Another drug company that has morphed from Big Pharma to more of a biopharma/biotech company, Novo Nordisk (NYSE:NVO), resembles CELG in that it is a globally dominant company in its field (along with Lilly (NYSE:LLY)). NVO pays a dividend, shrinks its shares outstanding every year, has no long-term debt, and has a focused pipeline that's almost all internally-generated, with industry-standard assistance from small controlled-release technology companies.

So on the one hand, I look at other peers to CELG as offering clearer growth and/or value stories; those are my favorite stocks right now.

On the other hand, Revlimid and its sibling Pomalyst/Imnovid are truly wonderful assets, as is Otezla; all were internally developed and are thus wonderful profit engines. But...

From a stock market standpoint, they are fully discovered. There is not a lot any of us can add to the Street's view of their present value.

Where I feel that maybe I can add a little to the Street's view of CELG, therefore, comes from my sense that CELG is running away from its own pipeline in spending so much money on such speculative activities, and that its emphasis on non-GAAP "earnings" is falling out of favor.

On an EPS basis, I have been carrying a GAAP projected 2016 number of about $4.60, which puts CELG around 22X that number. This deal brings that ratio upward. Furthermore, it raises the question of whether I will return to using TTM P/E numbers, which at Tuesday's closing price of $100.68 was 49X. I had been assuming no significant dilutive deals this year in using forward EPS. Now, I have to put that assumption aside.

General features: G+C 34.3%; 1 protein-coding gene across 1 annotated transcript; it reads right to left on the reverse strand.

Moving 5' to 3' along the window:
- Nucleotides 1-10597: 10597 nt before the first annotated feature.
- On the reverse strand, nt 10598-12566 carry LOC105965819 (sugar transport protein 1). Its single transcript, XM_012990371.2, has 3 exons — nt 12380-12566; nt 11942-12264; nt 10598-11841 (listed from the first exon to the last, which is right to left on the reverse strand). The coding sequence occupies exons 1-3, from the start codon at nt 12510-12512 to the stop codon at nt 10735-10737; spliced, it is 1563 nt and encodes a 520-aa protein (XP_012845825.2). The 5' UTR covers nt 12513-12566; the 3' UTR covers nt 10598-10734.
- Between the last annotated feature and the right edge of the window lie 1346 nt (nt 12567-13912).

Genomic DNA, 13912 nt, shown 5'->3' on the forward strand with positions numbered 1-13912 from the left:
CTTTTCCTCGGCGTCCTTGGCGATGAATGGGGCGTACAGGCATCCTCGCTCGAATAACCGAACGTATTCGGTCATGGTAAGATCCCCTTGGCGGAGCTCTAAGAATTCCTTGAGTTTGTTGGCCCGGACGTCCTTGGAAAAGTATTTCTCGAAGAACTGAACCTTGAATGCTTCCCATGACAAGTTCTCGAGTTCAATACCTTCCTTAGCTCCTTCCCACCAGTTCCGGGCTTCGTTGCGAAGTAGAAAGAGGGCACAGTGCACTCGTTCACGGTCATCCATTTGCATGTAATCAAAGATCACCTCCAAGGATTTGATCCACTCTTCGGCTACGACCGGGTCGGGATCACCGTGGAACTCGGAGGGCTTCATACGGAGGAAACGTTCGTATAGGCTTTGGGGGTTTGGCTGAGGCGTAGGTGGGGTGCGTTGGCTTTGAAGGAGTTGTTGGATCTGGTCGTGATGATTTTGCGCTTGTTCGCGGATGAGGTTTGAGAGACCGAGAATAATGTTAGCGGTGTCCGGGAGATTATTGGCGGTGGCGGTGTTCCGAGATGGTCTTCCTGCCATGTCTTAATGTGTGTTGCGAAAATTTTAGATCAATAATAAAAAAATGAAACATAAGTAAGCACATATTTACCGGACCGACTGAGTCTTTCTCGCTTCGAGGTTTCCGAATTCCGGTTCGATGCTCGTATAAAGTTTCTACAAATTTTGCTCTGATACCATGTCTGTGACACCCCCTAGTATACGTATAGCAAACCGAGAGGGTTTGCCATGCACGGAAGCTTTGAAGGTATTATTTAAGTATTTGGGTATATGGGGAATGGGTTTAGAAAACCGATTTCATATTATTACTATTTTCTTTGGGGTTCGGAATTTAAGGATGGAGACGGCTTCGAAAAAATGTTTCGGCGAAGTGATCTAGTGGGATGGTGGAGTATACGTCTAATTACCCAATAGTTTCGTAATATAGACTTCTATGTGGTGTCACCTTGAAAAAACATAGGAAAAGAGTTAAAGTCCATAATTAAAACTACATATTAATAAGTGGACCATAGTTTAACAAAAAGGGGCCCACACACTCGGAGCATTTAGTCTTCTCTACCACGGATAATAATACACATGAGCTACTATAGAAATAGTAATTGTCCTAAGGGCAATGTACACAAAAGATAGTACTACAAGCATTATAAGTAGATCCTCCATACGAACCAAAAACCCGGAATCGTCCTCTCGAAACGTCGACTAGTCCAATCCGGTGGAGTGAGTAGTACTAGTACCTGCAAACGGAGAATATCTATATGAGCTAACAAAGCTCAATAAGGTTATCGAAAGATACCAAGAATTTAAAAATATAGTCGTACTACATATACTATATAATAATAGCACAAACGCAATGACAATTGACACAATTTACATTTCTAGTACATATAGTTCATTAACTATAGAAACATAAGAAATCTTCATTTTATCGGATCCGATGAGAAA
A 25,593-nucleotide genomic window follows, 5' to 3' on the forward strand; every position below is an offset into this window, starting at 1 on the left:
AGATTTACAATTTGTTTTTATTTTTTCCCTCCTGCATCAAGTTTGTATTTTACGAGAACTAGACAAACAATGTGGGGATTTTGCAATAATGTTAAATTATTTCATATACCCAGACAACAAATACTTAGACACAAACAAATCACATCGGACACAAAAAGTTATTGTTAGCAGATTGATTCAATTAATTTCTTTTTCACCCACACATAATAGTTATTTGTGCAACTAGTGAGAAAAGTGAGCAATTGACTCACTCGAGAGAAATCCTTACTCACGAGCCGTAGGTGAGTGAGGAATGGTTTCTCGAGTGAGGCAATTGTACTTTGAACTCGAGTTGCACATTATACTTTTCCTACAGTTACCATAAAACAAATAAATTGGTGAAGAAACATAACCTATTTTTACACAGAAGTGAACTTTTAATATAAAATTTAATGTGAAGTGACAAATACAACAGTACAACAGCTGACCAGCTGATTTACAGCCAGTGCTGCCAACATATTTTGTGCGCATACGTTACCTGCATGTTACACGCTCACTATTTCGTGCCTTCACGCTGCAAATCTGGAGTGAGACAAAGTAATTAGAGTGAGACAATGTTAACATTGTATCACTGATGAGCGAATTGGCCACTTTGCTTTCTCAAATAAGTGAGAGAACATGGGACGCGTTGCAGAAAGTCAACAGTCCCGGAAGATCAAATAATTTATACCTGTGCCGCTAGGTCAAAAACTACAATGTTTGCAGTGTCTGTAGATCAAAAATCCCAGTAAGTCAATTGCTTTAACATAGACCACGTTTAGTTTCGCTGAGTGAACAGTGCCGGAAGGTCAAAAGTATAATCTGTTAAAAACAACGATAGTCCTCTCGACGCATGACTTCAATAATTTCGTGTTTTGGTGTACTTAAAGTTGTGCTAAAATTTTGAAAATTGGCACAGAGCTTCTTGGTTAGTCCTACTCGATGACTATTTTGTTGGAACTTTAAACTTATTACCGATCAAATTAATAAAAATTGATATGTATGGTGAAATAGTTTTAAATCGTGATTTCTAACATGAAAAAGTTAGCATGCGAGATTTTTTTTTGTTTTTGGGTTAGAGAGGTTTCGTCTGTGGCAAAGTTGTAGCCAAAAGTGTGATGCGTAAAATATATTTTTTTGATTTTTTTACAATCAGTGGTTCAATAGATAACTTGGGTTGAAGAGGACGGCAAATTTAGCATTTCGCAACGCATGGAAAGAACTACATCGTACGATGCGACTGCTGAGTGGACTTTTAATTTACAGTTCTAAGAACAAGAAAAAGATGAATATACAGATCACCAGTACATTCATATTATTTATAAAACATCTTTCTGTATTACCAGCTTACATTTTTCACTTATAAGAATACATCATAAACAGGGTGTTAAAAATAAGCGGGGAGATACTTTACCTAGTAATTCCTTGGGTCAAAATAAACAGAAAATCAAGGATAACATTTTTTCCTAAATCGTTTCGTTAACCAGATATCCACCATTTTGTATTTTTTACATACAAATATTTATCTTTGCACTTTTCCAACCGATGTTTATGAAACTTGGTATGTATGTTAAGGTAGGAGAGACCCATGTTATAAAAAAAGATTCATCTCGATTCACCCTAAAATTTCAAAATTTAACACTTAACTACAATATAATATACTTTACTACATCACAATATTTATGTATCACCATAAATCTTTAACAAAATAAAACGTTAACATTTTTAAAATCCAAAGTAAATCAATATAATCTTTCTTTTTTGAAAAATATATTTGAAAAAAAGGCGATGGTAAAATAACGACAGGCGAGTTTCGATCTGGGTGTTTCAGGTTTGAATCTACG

The pharmaceutical business is funny. Any P/E can be fair, depending on the profitability of what's coming next. For CELG, the peak year for Revlimid sales is inexorably going to intrude into the consciousness of retail investors. When investors have to deal with an immense patent cliff, or at least a sharp patent slope, if not cliff, they can do anything they want to a P/E.

Thus, I'd be happier if CELG sat back and let its pipeline move along a bit and focus on deals that had a high probability of being accretive to earnings per share, and I'm basically neutral on the stock despite the company's many very strong but very well-known strengths.

Disclosure: I am/we are long GILD,PFE,REGN,NVO.

I wrote this article myself, and it expresses my own opinions. I am not receiving compensation for it (other than from Seeking Alpha). I have no business relationship with any company whose stock is mentioned in this article.

Additional disclosure: Not investment advice. I am not an investment adviser.